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The Killing: Season 3.


If you have been reading my blog for some time, you will be aware of how fixated I am with ‘The Killing.’ Last night, I completed season 3 of the American version and I am still reeling from its intensity.

Please note that there will be spoilers below.

The final three episodes were absolutely impeccable. I don’t think I’ve ever felt so immersed in a story, in characters, in wanting justice. I dreamt about Linden running through fields in an attempt to protect Adrian, I could not stop seeing Ray Seward’s face. The echoes of Bullet’s voice filled my mind, the wrath of Skinner’s words made me shiver until he was gone.

The revelation of the killer was terrifying. The sound of the ice cream truck, the sprinklers, the way Linden noticed Kallie’s ring on his daughter's finger, it all dawned upon her in that moment; it had been Skinner all along. His character never faltered, I had never suspected or doubted him which I think is what made the revelation even more significant. It was sad to see this happen to Linden because of how much she had struggled to open up and accept him into her life. The happiness that she had acquired was never going to be again. I felt cheated; I was rooting for them, for him. How had I not suspected him? How was he able to get away with it for so long? Had it been obvious all along? Were there clues pointing to him beforehand? Did I miss something?

Their relationship depicted her vulnerabilities; it gave us something to connect to. The way Linden moved closer to him to signify the importance of her words, the way that she only smiled when she was with him, the way her voice softened and she became a different person around him. For a character that was as self-destructive as Linden, it seemed like she was finally going to have a happy ending. It all built up to the heartbreaking moment of her ultimately choosing to shoot him. It must have taken everything for her to make the decision to jeapordise her career, but she was entirely in love with a monster and I think that this realisation is what caused her to pull the trigger in the end. The same relationship that had humanised her was now responsible for her destruction.

I also loved the storyline with Seward. His character was intriguing; I was never entirely sure whether or not he was guilty. He was cold and unresponsive but his inner demons slowly began to take precedence and he ultimately became someone else. The executive producer described it as the manifestation of an interior world. A man on death row where there is darkness, cold, steel gates, silence and time is running out. Seward was trapped inside himself. I gasped and felt my soul ache when they executed him. On television shows, there is always a resolution and no matter what happens, everything will be resolved, justice will be served; they will catch the bad guy. The poignant scenes with Linden beforehand built up to this astounding climax. When they killed him, I was in disbelief; they had just killed an innocent man. I became Linden in that moment. I felt her pain, I felt her sorrow. I thought of Adrian. I wanted to weep for him. I wanted to find the real killer.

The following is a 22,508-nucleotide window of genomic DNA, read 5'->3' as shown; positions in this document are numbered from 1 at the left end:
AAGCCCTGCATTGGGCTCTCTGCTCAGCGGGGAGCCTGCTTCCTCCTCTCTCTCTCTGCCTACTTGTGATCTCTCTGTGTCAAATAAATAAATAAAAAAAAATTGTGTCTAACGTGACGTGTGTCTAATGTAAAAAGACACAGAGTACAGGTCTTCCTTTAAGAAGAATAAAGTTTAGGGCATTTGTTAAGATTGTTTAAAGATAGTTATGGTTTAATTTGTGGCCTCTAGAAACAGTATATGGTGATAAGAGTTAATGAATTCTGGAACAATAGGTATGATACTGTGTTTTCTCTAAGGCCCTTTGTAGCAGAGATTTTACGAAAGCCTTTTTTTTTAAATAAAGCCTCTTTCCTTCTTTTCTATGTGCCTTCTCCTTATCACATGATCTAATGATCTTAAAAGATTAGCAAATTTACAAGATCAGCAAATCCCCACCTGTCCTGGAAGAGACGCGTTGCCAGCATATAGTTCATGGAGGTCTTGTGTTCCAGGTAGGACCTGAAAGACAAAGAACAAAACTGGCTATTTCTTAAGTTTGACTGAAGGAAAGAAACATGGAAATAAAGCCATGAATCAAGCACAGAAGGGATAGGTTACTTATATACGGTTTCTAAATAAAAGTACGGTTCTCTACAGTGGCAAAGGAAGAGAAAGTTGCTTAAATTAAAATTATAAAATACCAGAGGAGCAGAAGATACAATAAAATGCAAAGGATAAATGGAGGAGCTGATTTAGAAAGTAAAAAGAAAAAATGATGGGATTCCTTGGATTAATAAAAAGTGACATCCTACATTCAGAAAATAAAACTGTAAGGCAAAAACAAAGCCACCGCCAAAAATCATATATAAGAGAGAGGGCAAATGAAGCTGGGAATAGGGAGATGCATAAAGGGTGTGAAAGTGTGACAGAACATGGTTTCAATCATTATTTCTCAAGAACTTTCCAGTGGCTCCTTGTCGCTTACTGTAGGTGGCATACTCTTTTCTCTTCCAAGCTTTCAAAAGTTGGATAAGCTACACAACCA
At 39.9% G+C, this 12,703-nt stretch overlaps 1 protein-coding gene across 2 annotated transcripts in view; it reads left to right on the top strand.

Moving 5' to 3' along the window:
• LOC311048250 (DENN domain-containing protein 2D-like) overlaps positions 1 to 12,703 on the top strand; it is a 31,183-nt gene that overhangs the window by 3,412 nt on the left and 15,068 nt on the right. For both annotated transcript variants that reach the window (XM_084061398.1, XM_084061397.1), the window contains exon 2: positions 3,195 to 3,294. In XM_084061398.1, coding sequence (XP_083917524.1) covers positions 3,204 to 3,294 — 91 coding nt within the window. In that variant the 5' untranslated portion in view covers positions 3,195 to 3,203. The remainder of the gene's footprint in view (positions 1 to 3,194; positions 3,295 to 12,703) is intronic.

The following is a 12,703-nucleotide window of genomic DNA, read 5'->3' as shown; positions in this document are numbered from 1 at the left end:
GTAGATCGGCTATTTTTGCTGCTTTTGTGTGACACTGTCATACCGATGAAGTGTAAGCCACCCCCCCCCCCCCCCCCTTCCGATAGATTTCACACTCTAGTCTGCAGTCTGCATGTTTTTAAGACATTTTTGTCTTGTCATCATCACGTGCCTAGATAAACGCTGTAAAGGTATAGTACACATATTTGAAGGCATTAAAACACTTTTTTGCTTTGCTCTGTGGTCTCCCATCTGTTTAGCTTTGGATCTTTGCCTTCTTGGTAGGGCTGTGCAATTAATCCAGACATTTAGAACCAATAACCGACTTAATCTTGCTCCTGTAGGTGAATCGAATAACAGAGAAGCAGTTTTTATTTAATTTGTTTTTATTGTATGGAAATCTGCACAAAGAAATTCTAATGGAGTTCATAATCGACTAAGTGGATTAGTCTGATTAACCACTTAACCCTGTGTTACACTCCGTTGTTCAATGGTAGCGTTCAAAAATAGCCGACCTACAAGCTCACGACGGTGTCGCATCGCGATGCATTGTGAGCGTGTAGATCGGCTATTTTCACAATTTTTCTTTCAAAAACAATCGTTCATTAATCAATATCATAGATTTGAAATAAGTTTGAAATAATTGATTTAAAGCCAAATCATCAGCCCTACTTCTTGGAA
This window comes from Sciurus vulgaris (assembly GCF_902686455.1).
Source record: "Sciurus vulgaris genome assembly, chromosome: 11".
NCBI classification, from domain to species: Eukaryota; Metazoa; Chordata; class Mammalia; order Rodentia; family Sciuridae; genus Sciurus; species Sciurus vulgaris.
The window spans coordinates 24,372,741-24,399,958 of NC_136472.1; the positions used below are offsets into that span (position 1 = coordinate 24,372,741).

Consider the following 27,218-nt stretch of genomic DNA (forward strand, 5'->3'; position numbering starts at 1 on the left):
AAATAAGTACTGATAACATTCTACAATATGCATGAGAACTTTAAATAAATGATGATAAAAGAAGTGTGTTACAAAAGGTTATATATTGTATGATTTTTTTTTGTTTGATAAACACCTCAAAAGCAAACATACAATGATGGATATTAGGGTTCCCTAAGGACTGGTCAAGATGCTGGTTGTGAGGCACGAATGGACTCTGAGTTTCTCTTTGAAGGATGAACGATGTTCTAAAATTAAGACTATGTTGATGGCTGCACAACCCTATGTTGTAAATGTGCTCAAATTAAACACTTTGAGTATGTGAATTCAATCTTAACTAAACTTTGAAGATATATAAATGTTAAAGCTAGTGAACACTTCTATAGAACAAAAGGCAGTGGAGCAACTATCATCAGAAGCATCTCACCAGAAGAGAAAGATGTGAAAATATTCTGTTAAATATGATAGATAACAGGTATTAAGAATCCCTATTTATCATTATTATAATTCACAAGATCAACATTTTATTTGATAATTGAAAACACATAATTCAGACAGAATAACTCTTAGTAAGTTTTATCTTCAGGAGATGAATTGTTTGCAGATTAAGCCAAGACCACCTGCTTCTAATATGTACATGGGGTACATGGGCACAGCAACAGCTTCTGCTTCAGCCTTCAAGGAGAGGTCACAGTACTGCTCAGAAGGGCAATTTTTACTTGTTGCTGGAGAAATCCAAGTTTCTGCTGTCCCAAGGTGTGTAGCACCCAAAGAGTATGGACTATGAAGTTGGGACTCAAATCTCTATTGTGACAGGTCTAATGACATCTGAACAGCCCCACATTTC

The death of Bullet was also extremely saddening. I think that it ultimately provided the story with more significance because we wanted to know what had happened to this character that we had just fallen in love with. Bullet was humorous, she was true to herself and it was refreshing. Her friendship with Holder was wonderful; it was entertaining and almost subdued the atrocities of what was happening. My favourite scene was when they were in the car with Linden and there were no boundaries. It almost broke down the barrier between cop and civilian. When Bullet was murdered, Holder was overcome by guilt and it demonstrated the battle that he was fighting within himself, between being a cop and his own personal need for justice.

The three different narratives all inform each other and in the end become one. The catastrophe, the loss, the connection, I think these are what make television shows so consuming. It all becomes a part of us and we think about it for days afterwards because we have not healed from its atrocities. I think this season has been my utmost favourite and I think that the relationship between Linden and Skinner is extremely reminiscent of Lund and Strange in the Danish version. However, although season 2 of Forbrydelsen was my favourite, I always felt that they could have intensified the relationship between Lund and Strange, made them more intimate just for it to have resulted in a more heartbreaking climax. I feel like The Killing was able to do that very well, they shattered everything, they made us fall for the monster and thus absolutely nailed the ending.

I will hopefully be writing a post titled ‘Sarah Lund vs. Sarah Linden’ very soon. I think that each character is extremely different but formed upon the same foundation; I adore them both and want to share my thoughts on their portrayals. You can read my original post about Forbrydelsen here.
(Image Source: here)

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